• You can do more than you think you can. I didn’t think I could do this in the beginning. I did it because I didn’t really have a choice–I wanted to remodel this house and no one would work for me so I had to come up with plans by myself. And I did it.
  • Building isn’t very complicated. Building basic buildings and remodeling does not require you to be an architect or an engineer or have twenty years of experience.
  • You can learn to do just about anything on the internet.

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Loosing and Finding Home


I moved when I was five years old, and then I lived in the same house until I was twenty. I had the same bedroom for over a decade. Home was very much a specific place that I could rely on.

And then I moved out and I moved again and again and again.

We haven’t ever found a singular place to call home. The house I have lived in for the majority of my life still sort of feels like home in a way, but I’m now a visitor there.

For a while, my husband and I wanted to find someplace to call home. With all our moves, we knew that we hadn’t landed yet. We hadn’t found a place where we could settle down and live for years on end without thinking about moving again.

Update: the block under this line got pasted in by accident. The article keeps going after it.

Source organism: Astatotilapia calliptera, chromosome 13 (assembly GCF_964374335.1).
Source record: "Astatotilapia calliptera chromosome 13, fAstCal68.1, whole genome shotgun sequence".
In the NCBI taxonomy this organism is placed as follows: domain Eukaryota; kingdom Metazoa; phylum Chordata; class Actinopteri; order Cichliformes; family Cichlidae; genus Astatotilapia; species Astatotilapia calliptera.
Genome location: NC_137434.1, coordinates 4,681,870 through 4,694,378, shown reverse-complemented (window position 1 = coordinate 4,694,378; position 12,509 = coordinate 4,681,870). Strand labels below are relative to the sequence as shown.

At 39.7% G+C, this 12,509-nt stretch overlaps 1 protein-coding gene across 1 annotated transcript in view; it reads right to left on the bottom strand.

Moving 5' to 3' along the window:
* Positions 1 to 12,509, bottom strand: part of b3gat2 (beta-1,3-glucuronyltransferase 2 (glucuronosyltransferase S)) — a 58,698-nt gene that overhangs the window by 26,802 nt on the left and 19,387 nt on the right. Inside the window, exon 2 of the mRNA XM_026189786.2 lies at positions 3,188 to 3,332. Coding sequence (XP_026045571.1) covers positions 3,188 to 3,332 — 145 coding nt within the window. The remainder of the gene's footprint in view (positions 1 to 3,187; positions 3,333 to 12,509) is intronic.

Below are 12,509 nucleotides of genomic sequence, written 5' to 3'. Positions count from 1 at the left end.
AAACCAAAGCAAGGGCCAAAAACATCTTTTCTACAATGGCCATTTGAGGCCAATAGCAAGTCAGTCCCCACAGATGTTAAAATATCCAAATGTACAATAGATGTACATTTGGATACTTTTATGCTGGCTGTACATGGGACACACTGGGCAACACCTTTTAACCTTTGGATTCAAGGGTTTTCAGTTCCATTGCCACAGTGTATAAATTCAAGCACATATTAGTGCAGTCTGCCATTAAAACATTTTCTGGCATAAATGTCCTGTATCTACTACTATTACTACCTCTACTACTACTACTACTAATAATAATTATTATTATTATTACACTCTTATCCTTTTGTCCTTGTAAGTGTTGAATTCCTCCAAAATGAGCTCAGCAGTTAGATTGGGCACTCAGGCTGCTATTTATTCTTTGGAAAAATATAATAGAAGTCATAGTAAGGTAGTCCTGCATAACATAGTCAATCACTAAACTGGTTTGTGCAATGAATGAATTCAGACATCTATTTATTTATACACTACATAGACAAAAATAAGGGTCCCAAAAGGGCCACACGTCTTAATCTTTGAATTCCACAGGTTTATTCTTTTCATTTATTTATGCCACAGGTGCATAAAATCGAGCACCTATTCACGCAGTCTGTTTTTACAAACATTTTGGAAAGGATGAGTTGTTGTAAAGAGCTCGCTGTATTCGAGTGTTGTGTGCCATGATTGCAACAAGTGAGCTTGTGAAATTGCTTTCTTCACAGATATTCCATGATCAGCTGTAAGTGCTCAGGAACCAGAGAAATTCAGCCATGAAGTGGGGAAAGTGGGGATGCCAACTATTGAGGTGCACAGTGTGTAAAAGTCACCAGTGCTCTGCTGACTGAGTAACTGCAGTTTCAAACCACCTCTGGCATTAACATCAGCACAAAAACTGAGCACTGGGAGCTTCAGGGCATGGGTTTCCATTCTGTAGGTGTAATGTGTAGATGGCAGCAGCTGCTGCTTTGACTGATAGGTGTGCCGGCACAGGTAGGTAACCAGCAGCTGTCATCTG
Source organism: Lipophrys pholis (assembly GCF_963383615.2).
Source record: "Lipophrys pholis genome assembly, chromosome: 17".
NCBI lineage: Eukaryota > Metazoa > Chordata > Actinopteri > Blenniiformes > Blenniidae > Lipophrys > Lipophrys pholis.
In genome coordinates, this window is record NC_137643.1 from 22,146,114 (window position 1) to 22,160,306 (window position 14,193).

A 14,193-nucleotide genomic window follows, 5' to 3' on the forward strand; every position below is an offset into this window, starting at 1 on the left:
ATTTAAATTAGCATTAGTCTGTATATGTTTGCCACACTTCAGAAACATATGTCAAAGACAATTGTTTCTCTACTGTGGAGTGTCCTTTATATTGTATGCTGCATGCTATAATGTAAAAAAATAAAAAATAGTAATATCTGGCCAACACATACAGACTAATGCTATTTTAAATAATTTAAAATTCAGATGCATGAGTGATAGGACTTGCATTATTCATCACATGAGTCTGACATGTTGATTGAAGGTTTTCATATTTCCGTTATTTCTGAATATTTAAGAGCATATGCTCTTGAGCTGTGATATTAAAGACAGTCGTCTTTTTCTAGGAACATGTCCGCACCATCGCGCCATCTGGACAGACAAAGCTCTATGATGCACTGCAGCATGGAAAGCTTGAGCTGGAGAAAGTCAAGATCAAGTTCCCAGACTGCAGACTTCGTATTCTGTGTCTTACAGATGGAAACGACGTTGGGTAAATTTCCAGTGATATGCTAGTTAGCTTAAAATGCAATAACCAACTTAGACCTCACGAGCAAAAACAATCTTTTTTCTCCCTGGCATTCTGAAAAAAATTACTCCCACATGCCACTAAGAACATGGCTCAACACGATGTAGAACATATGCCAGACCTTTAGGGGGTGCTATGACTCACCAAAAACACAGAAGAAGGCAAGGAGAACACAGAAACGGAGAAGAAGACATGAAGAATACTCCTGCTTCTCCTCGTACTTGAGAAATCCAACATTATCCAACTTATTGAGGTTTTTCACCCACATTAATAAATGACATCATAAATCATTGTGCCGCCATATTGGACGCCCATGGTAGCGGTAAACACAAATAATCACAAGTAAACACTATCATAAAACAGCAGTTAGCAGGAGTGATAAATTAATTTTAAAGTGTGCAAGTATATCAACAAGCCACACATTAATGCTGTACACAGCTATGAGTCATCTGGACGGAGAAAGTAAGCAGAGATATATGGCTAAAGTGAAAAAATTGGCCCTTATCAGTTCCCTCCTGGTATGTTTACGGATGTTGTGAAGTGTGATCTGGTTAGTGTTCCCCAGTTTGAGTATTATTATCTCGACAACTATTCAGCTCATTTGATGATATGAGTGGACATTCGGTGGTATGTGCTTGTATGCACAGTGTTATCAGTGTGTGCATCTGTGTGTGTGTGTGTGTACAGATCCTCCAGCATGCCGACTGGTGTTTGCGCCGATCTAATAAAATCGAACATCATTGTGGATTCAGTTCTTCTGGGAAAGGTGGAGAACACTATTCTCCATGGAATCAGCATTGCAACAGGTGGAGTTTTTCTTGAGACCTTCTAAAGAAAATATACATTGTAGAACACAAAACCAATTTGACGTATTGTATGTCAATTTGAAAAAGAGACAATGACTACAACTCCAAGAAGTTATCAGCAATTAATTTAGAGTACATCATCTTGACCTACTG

But more than that, I wanted a feeling of home. I wanted that place that was constant and unchanging. A place that felt reliable. A place that was always there. A place that felt more familiar than anything in the world.

I wanted a place where I could always feel like myself. A place I never had to pretend in. Somewhere where it was safe to laugh and safe to cry. Somewhere that would always forgive. A foundation to my life that never shifted.

Going home when I was a child was safety and peace. I was taken care of at home. I didn’t want anything more or less. I was happy.

I wanted that feeling again.

And after years of being an adult, I have realized that that feeling of home only exists when you are a child. Nowhere will ever feel like home quite like it did when you were young.

Because part of home was the fact that I had a mother and a father to take care of me and to take care of the house. Now I’m in charge.

So I’m worried about housing markets, interest rates, insurance, and bills. I’m worried about paint colors and furnishings. I’m worried about what’s for dinner and what I need to clean up next. I can’t ever sit and be completely still in my house again. Home is a feeling that doesn’t contain worry.

I can’t ever be completely at home because I am the one making the home. I am the one providing safety and peace. And while I can enjoy it in some ways, it will never be the same.

But that isn’t a bad thing. I am so grateful that I got that feeling of home when I was younger, because some people never have it in their lives.

And I know that my kids can feel how I did. That makes me happy–a different sort of happiness.

Home is different now. But different isn’t bad.

And I know that when this life ends, I’ll be able to find that feeling of home again, just like I felt as a child. Because I think that what I was feeling when I was kid–that feeling of safety and security and love–that was heaven.